If you think it is going to be a tough audience, watch and learn how a skilled comedian can turn that audience around. All that kind of thing can be picked up just by observing as well as doing it yourself.

I grew up loving comedy and great comedians, everybody from Charlie Chaplin through to John Cleese, they were important figures that you could be inspired by.

Getting awards isn't everything, they're not important. If you have a successful career in showbusiness you've already won the raffle.

I won a Bafta once and that was very thrilling, particularly as I'd been nominated 13 times, so eventually when I did win it, it was nice, because it was getting a bit rude. It's like being invited to a party and just before you turn up they say no, no, not today.

You can purposefully search for your own style of comedy or it develops through stage time, which is that key thing, being in a stage environment in front of other people as often as you can.

It doesn't come immediately, but everything comes down to that really, if you really want to do it, then you've just got to get on stage and experience performing live.

Your style will develop, the more you do it. When I first started I didn't have the style I have now necessarily, but it grows on you and you develop it over the years.

You had to be a member of Equity to appear on television when I was starting out; of course reality TV shows have put an end to that. There was another guy, he was a juggler in Leeds called Paul Martin and you couldn't have two people with the same name.

Because I always practised my signature as a kid, I didn't want to change my autograph, so Martin became Merton. I lived in that part of London and I remember thinking that was quite easy, just to change two letters and I soon got used to being called that.

When I thought of changing my name, I thought about changing it to a funny name, like Paul Funnybones or something, but you'd be sick of it after half an hour and be stuck with it. So the name is not so important, as long as it's not Captain Death or something.

My life hasn't always gone according to plan. The work is a therapy to the sadness and grief. When you are physically laughing at something, that's the only thing that you are aware of at that point and everything else, just for that moment, disappears.

I sometimes think laughter is probably the thing that stops us all going completely insane from the moment we are born. In the end, you have to please yourself as well as hopefully the audience.

If I could go back in time and speak to my younger self when I was just starting out, I'd say don't worry, it will all be alright.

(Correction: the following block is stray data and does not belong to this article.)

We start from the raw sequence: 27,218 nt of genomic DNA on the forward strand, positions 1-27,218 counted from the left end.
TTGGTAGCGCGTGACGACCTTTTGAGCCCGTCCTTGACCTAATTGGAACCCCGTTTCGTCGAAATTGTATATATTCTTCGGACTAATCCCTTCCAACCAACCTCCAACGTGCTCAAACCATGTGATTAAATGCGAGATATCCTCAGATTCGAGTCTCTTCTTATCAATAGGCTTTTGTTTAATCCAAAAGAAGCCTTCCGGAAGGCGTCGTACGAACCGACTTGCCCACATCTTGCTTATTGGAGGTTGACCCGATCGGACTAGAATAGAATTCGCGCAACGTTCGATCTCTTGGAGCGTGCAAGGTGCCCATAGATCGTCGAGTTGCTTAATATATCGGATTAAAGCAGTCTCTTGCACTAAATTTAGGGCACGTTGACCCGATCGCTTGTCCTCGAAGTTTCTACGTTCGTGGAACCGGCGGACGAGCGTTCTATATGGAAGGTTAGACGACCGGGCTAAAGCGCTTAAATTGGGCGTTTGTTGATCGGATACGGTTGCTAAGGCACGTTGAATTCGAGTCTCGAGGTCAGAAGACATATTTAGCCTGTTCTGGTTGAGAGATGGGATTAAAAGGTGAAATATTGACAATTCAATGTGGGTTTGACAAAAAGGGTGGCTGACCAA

Paul Merton was taking part in the Guildford Book Festival in Surrey.

The BBC is not responsible for the content of external sites.

How to become a stand-up comedian from scratch? Where to start and how to write jokes?

Slava Malinkin has always loved humor: at first he was engaged in school KVN, and in the eleventh grade he became interested in stand-up. Four years later, he not only performs with his material, but organizes and leads stand-ups in Novosibirsk. talked with Slava about how to join the stand-up party and not burn out on stage.

- Who is a stand-up comedian?

- There are different opinions, but it seems to me that a stand-up comedian is a profession, a craft, what you live by. There are guys who just have a hobby who will perform a couple of times at Open Mic. They are probably not stand-up comedians, at least I don’t want to consider them as such. Yes, this is a conversational artist who stands alone on stage, with a microphone. But this is a professional.

— How do you assess the level of Novosibirsk stand-up?

- Based on what I saw in neighboring Siberian cities, I think we have very worthy guys with very worthy jokes. All so different, but with a very good level of gum.

Among the local stand-up comedians, I like young boys: Dima Pyankova, Yana Karpunkina. Vitalya Timofeev is a future legend, I'm sure of it. And from the Russian ones, I like Artur Chaparyan, Sasha Malay, Kirill Selegey.

- Now there is a lot of competition in stand-up. How to stand out from the crowd and become a comedian from scratch?

- A good question that everyone constantly thinks about. You just have to not copy anyone, not try to be like others. And how to do it - I do not know. Everything is individual here.

- Let's imagine that I want to become a stand-up artist, I need to perform my material for the first time. What do you recommend?

- You need to write in the search engine "Standup Novosibirsk", follow the first link and study the information. There are open mics where anyone can perform. You just need to write jokes, go on stage, not cry, come home and think: do you need it? If so, then you should come back and speak again.

In general, for beginners, everyone has the same advice, there are just millions of them on the Internet, and all these tips are about the same thing.

Now I think that the main thing is that there should be awareness in speeches. I think I've lost her. It is not entirely clear where to move and who to look at in the regions. Over time, everything loses its meaning a little, and you just go with the flow. We need some goals, but they are not obvious. Often I just go out, perform as the situation suits, and leave the stage: here I made something laugh, there are some improvisations, antics, and in the end I remain in the void. You need awareness when you go out and understand what you are doing and why. I told the audience this joke to make it happen. What for? It is necessary to analyze everything, there should always be work before and after.